One of the most melancholy features of the horrible and bloody strife into which this country is about to be involved consists in the fact that the very best portion of the population of the South will be required to meet in mortal combat, in great part, the very worst population of the North. Whenever the South shall lose a soldier, it will lose a valuable citizen, whose loss will be sensibly felt, whereas the North would be benefitted if a large portion of its soldiers would never return from the battle-field. The flower of Southern honor and chivalry will cross swords with rowdies, cut-throats and burglars from the corrupt cesspools of Northern cities.–the South sends into the field honorable, honest, moral and virtuous soldiers, the North such desperadoes, and dangerous men as she is afraid to keep at home. As an illustration of the spirit of our people, and the kind of men who are volunteering their services to the State, we will mention the fact that a number of Minsters of the Gospel who are distinguished for talents, cultivation, eloquence and piety, have exchanged the “sacred desk” for the soldier’s tent.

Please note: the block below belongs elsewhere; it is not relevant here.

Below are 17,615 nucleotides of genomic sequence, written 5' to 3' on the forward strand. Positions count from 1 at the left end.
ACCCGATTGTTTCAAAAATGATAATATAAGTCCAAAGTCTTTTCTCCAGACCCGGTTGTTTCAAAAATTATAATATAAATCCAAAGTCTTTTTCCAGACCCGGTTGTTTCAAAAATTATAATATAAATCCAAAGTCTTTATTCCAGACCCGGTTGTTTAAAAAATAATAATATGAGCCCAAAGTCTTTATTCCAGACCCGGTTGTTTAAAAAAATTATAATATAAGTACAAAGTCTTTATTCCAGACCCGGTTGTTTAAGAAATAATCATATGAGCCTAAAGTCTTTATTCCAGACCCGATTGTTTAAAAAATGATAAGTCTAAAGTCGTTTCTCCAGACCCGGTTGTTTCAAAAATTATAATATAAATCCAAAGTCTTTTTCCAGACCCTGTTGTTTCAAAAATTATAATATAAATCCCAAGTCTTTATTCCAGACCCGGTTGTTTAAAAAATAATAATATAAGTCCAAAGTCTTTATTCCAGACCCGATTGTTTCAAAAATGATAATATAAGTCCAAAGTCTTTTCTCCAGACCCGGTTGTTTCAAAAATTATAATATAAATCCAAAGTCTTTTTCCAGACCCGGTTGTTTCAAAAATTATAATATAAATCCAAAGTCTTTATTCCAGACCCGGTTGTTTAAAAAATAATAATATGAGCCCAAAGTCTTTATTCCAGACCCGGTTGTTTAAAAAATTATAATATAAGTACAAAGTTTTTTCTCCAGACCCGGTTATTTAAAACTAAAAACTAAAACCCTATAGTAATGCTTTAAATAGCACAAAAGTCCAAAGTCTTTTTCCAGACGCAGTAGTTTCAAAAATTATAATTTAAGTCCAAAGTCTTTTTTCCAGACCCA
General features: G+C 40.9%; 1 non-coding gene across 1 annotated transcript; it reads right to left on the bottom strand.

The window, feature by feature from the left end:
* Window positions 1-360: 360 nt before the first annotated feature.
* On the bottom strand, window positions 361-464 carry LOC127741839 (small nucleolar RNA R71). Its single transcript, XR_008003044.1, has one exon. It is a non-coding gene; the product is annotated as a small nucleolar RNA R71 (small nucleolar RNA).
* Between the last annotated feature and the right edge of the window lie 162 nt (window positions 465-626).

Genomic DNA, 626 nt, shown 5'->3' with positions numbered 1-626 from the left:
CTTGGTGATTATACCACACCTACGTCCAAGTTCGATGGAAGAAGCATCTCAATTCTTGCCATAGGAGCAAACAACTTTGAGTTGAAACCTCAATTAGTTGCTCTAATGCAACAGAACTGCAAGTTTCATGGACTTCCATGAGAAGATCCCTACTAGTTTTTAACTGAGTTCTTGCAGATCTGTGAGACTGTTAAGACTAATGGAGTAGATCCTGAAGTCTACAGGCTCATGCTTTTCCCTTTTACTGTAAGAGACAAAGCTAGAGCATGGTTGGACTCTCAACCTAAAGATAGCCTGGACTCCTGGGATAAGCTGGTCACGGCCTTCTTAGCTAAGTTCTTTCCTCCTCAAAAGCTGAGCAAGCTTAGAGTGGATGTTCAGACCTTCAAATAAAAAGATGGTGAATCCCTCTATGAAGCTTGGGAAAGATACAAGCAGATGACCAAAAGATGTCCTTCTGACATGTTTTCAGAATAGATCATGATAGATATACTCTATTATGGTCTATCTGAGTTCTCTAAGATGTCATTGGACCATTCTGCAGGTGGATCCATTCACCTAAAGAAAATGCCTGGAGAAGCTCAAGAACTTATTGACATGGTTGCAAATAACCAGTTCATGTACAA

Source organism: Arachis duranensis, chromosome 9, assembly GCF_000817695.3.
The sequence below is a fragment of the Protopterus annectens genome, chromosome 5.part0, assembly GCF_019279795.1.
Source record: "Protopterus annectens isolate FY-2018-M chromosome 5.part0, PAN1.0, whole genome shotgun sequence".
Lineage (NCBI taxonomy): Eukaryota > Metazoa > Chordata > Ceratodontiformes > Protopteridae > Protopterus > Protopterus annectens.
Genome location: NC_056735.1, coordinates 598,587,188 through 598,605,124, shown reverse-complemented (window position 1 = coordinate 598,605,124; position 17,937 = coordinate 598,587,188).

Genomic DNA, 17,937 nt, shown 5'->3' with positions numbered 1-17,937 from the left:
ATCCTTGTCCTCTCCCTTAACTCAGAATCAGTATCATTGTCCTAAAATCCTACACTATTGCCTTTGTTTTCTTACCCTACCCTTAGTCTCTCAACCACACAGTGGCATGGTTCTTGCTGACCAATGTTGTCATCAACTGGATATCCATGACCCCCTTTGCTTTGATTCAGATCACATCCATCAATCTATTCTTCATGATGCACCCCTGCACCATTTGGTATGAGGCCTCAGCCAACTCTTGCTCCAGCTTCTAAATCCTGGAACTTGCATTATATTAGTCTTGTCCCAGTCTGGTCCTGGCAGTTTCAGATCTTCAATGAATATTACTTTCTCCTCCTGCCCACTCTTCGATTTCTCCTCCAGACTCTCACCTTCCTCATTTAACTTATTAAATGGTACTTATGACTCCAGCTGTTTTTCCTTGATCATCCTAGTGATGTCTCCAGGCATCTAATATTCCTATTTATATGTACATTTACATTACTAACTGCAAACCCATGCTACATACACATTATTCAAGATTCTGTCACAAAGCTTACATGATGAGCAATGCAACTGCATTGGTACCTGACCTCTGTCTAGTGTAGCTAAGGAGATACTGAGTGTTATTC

The Rev. Dr. B. M. Smith and Rev. Dr. R. L. Dabney, Professors of the “Union Theological Seminary,” Rev. Dr. Moses Hoge, Pastor of the 2nd Presbyterian Church in Richmond city, and Rev. Dr. Pendleton, Rector of the Episcopal Church in Lexington, all of whom are well known in this county, have connected themselves with volunteer companies. Dr. Pendleton is now Captain of an Artillery Company in Lexington, being elected to supply the vacancy caused by the promotion of Capt. McCausland to the post of lieutenant Colonel of Volunteers. As Dr. Pendleton is a graduate of West Point, and has served several years in the army, he will no doubt make a good and efficient officer.–Though the conflict may be terrible, we do no doubt that, in time, the Northern “Apollyon” will succumb to the Southern “Christian,” and that our brave soldiery who go forth clad in the panoply of a just cause, will return with their banners–though “tattered and torn”–wreathed with the laurels of victory.
Staunton Spectator, 14 May 1861, p. 2, c. 3.